Washington, taking a page out of Hollywood, looks set to release Stimulus 2, the sequel.
And unhappy, tapped-out taxpayers—aka voters—may get a sneak preview of the second fiscal package as soon as next week if lawmakers return to Washington for a lame-duck session under the eye of a newly elected President.
Critics and supporters alike, however, should hope that the next fiscal stimulus package is more of a commercial success than its predecessor, lest another big-budget flop be tacked on to the ever-growing federal debt.
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“It has to be done in a way where you get a good rate of return,” says Tom Schatz, president of Taxpayers Against Government Waste. “What can we do that will work, not how much can we spend and where can we spend it?”
The hastily conceived $168-billion stimulus package quickly signed into law last February was built around tax breaks for business and tax rebates for consumers, whose impact on the economy was fleeting, at best.
This time around—with recession a reality not a perception and consumer confidence at a record low—the package may be bigger and broader. But that doesn’t mean it will be any wiser or more likely to leave a lasting impression on the nation’s economy or psyche of consumers.
If anything, it may be the mother of all stimulus packages.
“There's a political element, Wall Street got its bailout now everyone needs to get something,” says Robert Bixby, executive director of the Concord Coalition, which advocates fiscal responsibility.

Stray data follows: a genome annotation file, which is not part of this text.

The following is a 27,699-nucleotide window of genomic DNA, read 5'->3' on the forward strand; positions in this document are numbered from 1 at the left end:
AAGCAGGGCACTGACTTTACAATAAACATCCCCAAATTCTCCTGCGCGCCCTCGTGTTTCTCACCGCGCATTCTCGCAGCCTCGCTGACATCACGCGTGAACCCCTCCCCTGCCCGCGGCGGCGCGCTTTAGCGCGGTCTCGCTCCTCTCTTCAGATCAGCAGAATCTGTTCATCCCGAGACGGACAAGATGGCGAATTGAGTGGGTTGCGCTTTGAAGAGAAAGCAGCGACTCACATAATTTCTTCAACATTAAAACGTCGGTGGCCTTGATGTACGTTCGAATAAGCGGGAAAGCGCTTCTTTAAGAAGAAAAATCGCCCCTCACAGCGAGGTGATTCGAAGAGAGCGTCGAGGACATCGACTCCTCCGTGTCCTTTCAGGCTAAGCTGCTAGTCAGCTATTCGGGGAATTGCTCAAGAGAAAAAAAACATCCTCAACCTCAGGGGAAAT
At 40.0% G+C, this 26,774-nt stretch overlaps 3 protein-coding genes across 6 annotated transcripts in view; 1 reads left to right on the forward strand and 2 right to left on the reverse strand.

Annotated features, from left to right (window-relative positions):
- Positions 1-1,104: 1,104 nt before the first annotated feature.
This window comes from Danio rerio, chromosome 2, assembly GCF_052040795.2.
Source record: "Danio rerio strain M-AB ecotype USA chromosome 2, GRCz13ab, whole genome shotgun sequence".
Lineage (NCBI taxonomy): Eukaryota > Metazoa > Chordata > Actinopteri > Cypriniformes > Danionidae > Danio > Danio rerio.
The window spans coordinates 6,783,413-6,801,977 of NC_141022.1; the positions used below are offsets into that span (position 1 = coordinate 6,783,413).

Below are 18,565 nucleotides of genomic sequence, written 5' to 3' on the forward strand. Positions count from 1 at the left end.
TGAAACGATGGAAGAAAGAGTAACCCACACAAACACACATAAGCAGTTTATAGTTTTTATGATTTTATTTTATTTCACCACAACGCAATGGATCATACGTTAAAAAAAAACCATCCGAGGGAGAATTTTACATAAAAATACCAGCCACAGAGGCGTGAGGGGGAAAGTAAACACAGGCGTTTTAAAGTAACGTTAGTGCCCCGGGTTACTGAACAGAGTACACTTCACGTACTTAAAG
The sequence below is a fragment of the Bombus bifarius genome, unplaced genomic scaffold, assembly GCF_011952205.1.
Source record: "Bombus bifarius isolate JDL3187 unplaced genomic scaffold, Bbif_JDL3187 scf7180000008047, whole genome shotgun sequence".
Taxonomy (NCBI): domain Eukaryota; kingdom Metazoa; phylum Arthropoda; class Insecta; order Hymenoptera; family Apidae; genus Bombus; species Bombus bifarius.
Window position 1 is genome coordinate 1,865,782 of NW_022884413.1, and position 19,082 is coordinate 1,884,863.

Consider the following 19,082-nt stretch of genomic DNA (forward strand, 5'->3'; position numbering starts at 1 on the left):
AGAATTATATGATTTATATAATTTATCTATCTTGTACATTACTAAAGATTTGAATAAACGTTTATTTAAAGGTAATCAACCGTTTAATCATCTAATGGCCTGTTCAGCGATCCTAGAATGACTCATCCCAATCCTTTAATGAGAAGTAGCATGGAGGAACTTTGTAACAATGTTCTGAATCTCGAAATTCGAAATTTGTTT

In its recent nine-point prescription for sound fiscal policy, the coalition joined a growing chorus of groups calling for a balancing of short-term stimulus and long-term discipline, noting that spending patterns are already unsustainable and new revenue will needed
Thus far, Congress seems to be heeding another call: reaction, not action.
“It’s a pretty dangerous process the way its been approached so far," says Brandon Arnold, who follows public policy for the Cato Institute. Members of Congress, he adds, seem to “setting a figure before considering what is needed.”
The original price tag was about $60 billion package, but it wasn’t long before it was $150 billion, then $300 billion was thrown around.
Given the current state of the economy, $300 billion would be equal to about 2 percent of GDP. Though that’s a relatively small sum compared to the federal government’s extraordinarily expensive efforts to shore up the financial sector, its larger than most recent stimulus packages.
In 2001, the tax rebate portion of Bush Administraion's long-term tax-cut legislation totaled just $38 billion.
President Clinton’s unsuccessful $30 billion plan in 1993—proposed, it later turns out, after the recession had ended but while joblessness continued to rise—was rejected by Congress.
Economist Steve Hanke, a professor at Johns Hopkins University and a fellow at Cato, says that—in the context of the federal government’s “serial spending spree” of bailouts and stimulus packages—“$300 billion sounds like chicken feed."
The high likelihood of more money this time also increases the possibility of a bigger shopping list.
“There doesn't seem to be as much consensus about its makeup as there as there was for the one they did in January,” says Bixby.